In the heart of Winter this year, I made the trek down to Kyushu to attend Autopolis Superlap. Unbeknownst to me (because it happened when I was in-flight from Tokyo to Kumamoto) the event had been cancelled due to excessive snowfall in the area. For the past week, the likelihood of the event taking place was always brought into question.
Varying weather forecasts leading up to the weekend put the possibility of snow track-side around 50 percent. Autopolis Circuit is situated on top of a mountain and therefore is subject to some very finicky weather; I had unfortunately drawn the short straw this time around.
I wasn’t about to let my time spent in Southern Japan go to waste though, and I promptly got in touch with Shimada and Hannita before they started the drive back to their hometowns. Because the Superlap is organized by members of Kyushu Danji, many of the drivers still felt obligated to take the cars to the base of the mountain on the off-chance the forecast changed. Luckily for me, they were still in the area and agreed to meet up to at least chat for a bit.
Understanding of the situation I had got myself into, and sharing of the mindset of salvaging the day with some amount of productivity, the two drivers graciously agreed to head over to the nearby Honda Safety and Riding Plaza (a very local track that focuses on motorcycle racing and practice) to offload the cars for an impromptu photoshoot.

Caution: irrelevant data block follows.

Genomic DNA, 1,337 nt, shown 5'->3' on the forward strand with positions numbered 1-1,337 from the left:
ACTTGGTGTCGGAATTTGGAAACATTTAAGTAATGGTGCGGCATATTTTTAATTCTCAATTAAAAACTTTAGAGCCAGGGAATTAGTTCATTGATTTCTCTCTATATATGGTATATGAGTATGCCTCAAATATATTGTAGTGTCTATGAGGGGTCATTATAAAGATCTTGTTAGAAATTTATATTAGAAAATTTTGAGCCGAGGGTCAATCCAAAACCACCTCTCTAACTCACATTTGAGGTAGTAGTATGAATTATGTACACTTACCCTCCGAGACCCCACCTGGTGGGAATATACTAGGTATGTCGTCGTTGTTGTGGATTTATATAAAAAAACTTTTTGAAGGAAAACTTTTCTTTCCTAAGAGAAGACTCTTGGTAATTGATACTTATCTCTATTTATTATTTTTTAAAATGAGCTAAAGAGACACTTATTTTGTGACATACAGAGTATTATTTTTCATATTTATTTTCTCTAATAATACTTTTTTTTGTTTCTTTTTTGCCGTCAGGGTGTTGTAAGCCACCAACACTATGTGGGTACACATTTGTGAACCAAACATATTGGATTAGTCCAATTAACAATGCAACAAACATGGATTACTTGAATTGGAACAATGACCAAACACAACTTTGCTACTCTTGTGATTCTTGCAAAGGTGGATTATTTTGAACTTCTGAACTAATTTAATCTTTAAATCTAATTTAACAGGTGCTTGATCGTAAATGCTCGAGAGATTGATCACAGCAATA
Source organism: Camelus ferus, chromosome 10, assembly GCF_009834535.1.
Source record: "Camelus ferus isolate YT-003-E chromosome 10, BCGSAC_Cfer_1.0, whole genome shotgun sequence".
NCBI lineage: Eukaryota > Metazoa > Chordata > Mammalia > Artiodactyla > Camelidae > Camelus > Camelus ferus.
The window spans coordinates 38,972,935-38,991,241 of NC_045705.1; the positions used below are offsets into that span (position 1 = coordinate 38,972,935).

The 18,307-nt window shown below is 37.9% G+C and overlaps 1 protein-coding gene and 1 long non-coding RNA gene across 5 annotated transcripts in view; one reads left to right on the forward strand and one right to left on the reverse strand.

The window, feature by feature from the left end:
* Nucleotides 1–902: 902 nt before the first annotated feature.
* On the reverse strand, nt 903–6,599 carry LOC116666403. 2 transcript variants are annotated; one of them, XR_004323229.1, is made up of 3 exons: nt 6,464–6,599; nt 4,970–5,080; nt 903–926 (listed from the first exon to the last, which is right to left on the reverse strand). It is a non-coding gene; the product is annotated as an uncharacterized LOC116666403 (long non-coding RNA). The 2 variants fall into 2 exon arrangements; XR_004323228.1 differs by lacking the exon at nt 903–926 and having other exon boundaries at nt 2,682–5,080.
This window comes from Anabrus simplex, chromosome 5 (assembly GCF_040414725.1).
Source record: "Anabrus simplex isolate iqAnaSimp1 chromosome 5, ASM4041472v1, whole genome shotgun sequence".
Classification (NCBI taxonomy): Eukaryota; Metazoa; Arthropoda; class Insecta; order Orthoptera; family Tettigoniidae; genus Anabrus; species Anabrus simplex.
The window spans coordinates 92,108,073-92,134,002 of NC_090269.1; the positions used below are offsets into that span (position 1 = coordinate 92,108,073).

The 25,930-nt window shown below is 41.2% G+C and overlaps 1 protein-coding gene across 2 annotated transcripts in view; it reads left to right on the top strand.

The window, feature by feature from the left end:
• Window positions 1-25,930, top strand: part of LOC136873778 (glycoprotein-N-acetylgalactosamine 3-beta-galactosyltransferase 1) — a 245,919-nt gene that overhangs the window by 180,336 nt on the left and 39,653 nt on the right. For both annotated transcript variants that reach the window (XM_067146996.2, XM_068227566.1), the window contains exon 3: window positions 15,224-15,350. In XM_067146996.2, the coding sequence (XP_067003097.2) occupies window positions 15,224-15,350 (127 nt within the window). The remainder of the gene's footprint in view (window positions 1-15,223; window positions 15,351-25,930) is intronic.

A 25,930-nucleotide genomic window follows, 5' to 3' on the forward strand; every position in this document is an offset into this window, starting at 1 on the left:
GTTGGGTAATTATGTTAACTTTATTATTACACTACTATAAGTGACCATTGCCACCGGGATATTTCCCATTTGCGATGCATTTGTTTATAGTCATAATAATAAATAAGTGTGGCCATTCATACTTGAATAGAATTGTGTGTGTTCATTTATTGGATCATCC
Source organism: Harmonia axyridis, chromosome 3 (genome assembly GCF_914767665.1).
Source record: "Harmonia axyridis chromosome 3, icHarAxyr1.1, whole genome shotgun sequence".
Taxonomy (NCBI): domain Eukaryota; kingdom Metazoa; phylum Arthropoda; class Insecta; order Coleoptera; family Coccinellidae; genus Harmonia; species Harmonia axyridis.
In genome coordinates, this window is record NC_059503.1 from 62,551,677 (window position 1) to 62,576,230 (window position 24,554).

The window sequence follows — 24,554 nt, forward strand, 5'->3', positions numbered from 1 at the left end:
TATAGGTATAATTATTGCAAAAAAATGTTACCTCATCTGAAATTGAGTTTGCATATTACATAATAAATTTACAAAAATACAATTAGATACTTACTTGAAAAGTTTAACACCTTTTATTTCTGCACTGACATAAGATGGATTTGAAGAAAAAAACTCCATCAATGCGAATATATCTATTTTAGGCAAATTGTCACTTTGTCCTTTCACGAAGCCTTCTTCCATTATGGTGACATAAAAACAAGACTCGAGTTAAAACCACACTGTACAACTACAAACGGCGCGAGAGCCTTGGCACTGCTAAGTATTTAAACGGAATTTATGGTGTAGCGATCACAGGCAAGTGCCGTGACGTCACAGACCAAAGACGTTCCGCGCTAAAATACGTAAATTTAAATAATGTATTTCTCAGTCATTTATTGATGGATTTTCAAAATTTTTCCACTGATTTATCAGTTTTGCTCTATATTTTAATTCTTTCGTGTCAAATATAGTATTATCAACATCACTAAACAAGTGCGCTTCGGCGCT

Mind you it was freezing cold at the time, somewhere around -4 if I recall correctly. Hannita’s NSX requires a good 45 to 60 minutes of prep before it’s actually ready to be driven on track, and because it was selected as the 80R Volume 2 cover car, neither of us wanted it to be photographed in it’s ‘transport’ form. So while the Tomiyoshi brothers, who accompany Hannita to events for support, offloaded the NSX and tended to the ride height and aero install, I asked Shimada if he would be willing to allow me to photograph the car for the website.
Having been featured in Volume 1 of 80R, as well as a long time friend of the site, he was welcoming of the offer. At the time, the idea I had was to share some of the first book on site, with a set of updated photos that encompassed more of what Volume 2 would be about. Not necessarily a collection of photos of the featured cars from throughout the year, but (to the best of my ability) a dedicated photoshoot for each one. This lends even further exclusivity to the book, as the photos won’t be published on site until the book is no longer for sale. Even then I probably won’t post most of the photos online, for personal reasons.